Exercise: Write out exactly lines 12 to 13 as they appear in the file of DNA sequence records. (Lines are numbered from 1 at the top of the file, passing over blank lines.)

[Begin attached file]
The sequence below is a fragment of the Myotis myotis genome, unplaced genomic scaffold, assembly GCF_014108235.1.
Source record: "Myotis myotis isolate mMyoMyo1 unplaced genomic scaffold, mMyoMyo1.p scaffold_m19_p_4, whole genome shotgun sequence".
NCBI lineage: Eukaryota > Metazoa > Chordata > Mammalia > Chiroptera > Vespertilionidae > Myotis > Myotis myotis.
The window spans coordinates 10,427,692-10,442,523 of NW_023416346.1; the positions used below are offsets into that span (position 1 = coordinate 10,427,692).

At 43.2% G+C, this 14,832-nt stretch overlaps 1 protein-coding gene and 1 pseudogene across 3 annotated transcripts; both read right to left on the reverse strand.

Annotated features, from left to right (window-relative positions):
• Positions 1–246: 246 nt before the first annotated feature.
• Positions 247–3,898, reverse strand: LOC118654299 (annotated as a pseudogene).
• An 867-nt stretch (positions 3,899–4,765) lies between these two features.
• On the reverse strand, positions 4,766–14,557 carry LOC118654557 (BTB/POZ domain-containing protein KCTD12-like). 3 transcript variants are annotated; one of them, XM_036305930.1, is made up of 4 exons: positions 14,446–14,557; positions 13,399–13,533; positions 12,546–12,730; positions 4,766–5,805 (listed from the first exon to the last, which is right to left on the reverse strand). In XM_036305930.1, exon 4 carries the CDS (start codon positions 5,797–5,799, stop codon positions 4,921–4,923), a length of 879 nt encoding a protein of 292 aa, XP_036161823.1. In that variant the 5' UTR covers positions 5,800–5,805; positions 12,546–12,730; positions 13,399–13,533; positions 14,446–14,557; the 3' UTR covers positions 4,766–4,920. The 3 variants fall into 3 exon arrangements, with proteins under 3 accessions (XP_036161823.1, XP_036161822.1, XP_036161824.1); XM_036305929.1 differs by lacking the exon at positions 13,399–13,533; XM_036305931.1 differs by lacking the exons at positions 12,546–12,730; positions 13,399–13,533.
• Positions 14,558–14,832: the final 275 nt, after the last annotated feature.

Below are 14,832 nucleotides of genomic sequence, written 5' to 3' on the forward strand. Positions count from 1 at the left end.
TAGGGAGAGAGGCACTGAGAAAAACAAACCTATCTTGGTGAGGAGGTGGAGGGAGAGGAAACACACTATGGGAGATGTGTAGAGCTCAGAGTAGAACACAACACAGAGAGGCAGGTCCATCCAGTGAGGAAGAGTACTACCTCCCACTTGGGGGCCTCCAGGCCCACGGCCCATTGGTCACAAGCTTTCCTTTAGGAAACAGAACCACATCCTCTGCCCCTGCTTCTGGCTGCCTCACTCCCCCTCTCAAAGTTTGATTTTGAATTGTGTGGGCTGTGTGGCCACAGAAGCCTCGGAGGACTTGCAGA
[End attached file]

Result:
Below are 14,832 nucleotides of genomic sequence, written 5' to 3' on the forward strand. Positions count from 1 at the left end.
TAGGGAGAGAGGCACTGAGAAAAACAAACCTATCTTGGTGAGGAGGTGGAGGGAGAGGAAACACACTATGGGAGATGTGTAGAGCTCAGAGTAGAACACAACACAGAGAGGCAGGTCCATCCAGTGAGGAAGAGTACTACCTCCCACTTGGGGGCCTCCAGGCCCACGGCCCATTGGTCACAAGCTTTCCTTTAGGAAACAGAACCACATCCTCTGCCCCTGCTTCTGGCTGCCTCACTCCCCCTCTCAAAGTTTGATTTTGAATTGTGTGGGCTGTGTGGCCACAGAAGCCTCGGAGGACTTGCAGA